Shameful pick for chief IDF rabbi
In his column concerning the IDF chief rabbi, Anshel Pfeffer is far off base. He defends the outrageous statements of Rabbi Karim as being nothing other than the common teachings of Orthodoxy that no one thinks are relevant. That they are common enough in Orthodox circles here is true, but the things that Rabbi Karim and others like him have taught about women, homosexuals and the inequality of non-Jews, for example, are taken all too seriously and have led to discrimination, violence and even death.
These teachings are not found among all Orthodox teachers. Certainly the leaders of modern Orthodoxy in America and England would never say them since they are enlightened human beings who have been exposed to modern culture, and know that there are other ideas within Jewish law that take different approaches. Unfortunately such Orthodoxy is all too rare in Israel and is certainly not to be found in the official rabbinate or in the ultra-right-wing rabbinate to which Rabbi Karim belongs.
Pfeffer asks the question, “Should a man who has written stuff like this be promoted to the army’s chief rabbi?” His answer is “yes” because the job of that rabbi includes providing religious services to religious soldiers, supervising kashrut and making final calls concerning death in times of war. He contends that there are few rabbis with the required expertise, and specifically that “there are no ‘enlightened’ Reform or Conservative rabbis” with the proper background. That is simply not true – there are. Furthermore there are even enlightened Orthodox rabbis who could do the job. Obviously these rabbis would not be acceptable to the establishment and to the right wingers who pushed for Karim as one of their own.
What Pfeffer further ignores is that the position of chief chaplain carries with it the reputation of the IDF and of the State of Israel. What he says and teaches influences the army and is taken by the world – Jewish and non-Jewish – as representing Judaism as understood by the army and the state. The answer then is a definite “no”! A man who teaches what he has taught and who has not repudiated his teachings should not be given such a position. There is no excuse for it.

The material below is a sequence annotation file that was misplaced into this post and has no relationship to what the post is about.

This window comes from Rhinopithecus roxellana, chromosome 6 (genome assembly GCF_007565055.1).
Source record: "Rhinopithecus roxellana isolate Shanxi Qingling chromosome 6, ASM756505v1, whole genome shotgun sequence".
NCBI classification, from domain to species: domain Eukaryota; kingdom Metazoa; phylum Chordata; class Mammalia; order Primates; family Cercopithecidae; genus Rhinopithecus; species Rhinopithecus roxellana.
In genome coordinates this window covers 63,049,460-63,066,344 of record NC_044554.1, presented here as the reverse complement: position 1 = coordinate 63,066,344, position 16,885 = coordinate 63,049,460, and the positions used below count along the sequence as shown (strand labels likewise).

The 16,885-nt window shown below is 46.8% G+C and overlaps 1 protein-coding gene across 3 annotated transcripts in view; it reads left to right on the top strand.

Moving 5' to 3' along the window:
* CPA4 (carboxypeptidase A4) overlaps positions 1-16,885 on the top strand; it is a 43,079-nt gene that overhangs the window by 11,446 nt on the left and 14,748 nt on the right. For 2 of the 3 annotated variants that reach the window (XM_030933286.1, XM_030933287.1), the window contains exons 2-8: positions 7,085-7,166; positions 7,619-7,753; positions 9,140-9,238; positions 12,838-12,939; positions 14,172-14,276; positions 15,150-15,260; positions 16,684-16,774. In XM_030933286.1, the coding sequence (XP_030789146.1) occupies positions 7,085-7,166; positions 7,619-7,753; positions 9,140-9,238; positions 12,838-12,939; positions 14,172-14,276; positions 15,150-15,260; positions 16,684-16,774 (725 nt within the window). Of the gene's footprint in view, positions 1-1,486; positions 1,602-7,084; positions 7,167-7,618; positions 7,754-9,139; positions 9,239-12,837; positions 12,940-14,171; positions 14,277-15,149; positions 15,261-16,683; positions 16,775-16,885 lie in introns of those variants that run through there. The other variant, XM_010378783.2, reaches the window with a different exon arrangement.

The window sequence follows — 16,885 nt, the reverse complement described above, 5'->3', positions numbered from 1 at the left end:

Rabbi Reuven Hammer
We need citizens like Tair Kaminer
I know from my experience in the military what the term “unfit for service” means; I dealt with this issue for a year-and-a-half and Tair Kaminer does not in any way fit this description, not in her behavior and not in her desire to do alternative service. If there is a concept of conscientious objection to military service it fits the reasons given by this impressive young woman. Her conscience does not allow her to serve in the Israel Defense Forces. Her conscience does not allow her to reconcile with the IDF being a tool used by the government to rule over another people and oppress them.
There is no dispute that the IDF is indeed the primary tool used to control the Palestinian people; there are those that are pleased with this, and others who are not. Most of the people who are not pleased with this nevertheless swallow hard and serve in the IDF, but there’s a small minority whose conscience does not allow it to participate. If there’s no recognition of this, then the concept of conscientious objection is meaningless. The large, strong and “most moral” Israeli army can manage without such people.
Kaminer has already contributed a year of her life to society and the state by doing a year of civilian service in Sderot. She is prepared to do national service the way thousands of other girls do without being denounced for their “bad, severe” behavior. Kaminer demonstrated her moral determination by sitting in military prison for 150 days and being prepared to continue doing so rather than violate her conscience.
The IDF has greatly erred here, both toward itself and toward the country. We need citizens like Tair Kaminer, who have a moral and ethical backbone, even if we don’t agree with their views. This was not the place or the case in which the IDF should have thrown its full weight against a citizen of this country.
Lt. Col. (res.) Tuvia Bartov
The new refugees of the south
The shameful decision to change the route of the pride parade in Be’er Sheva, a humiliation that led to the march’s cancellation, proved that our elected officials don’t see us. This is not how you conduct a discussion; this is how you convey a message.
Be’er Sheva is already starting to lose its young people. The best revolt would be to simply leave the city with its conservative character, which pretends to be the “metropolis of the Negev,” and leave it to become more ultra-Orthodox and cope with that contradiction. It would be interesting to know if there’s a locale in the Dan region prepared to accept such migrants and grant “refugee” status to these intelligent, talented and people-loving young adults.
I know this is not the most successful operating plan. It’s particularly difficult in a country where there’s almost no social mobility, where human dignity is apparently derived from one’s social status. The opportunities offered by the center of the country also carry risks, like the higher cost of living and of housing, but it seems that the center has a lot more to offer, even to those who fail. I myself don’t know if I can succeed there; I may have to return. But Be’er Sheva in any case doesn’t have enough employment opportunities for academics and professionals.
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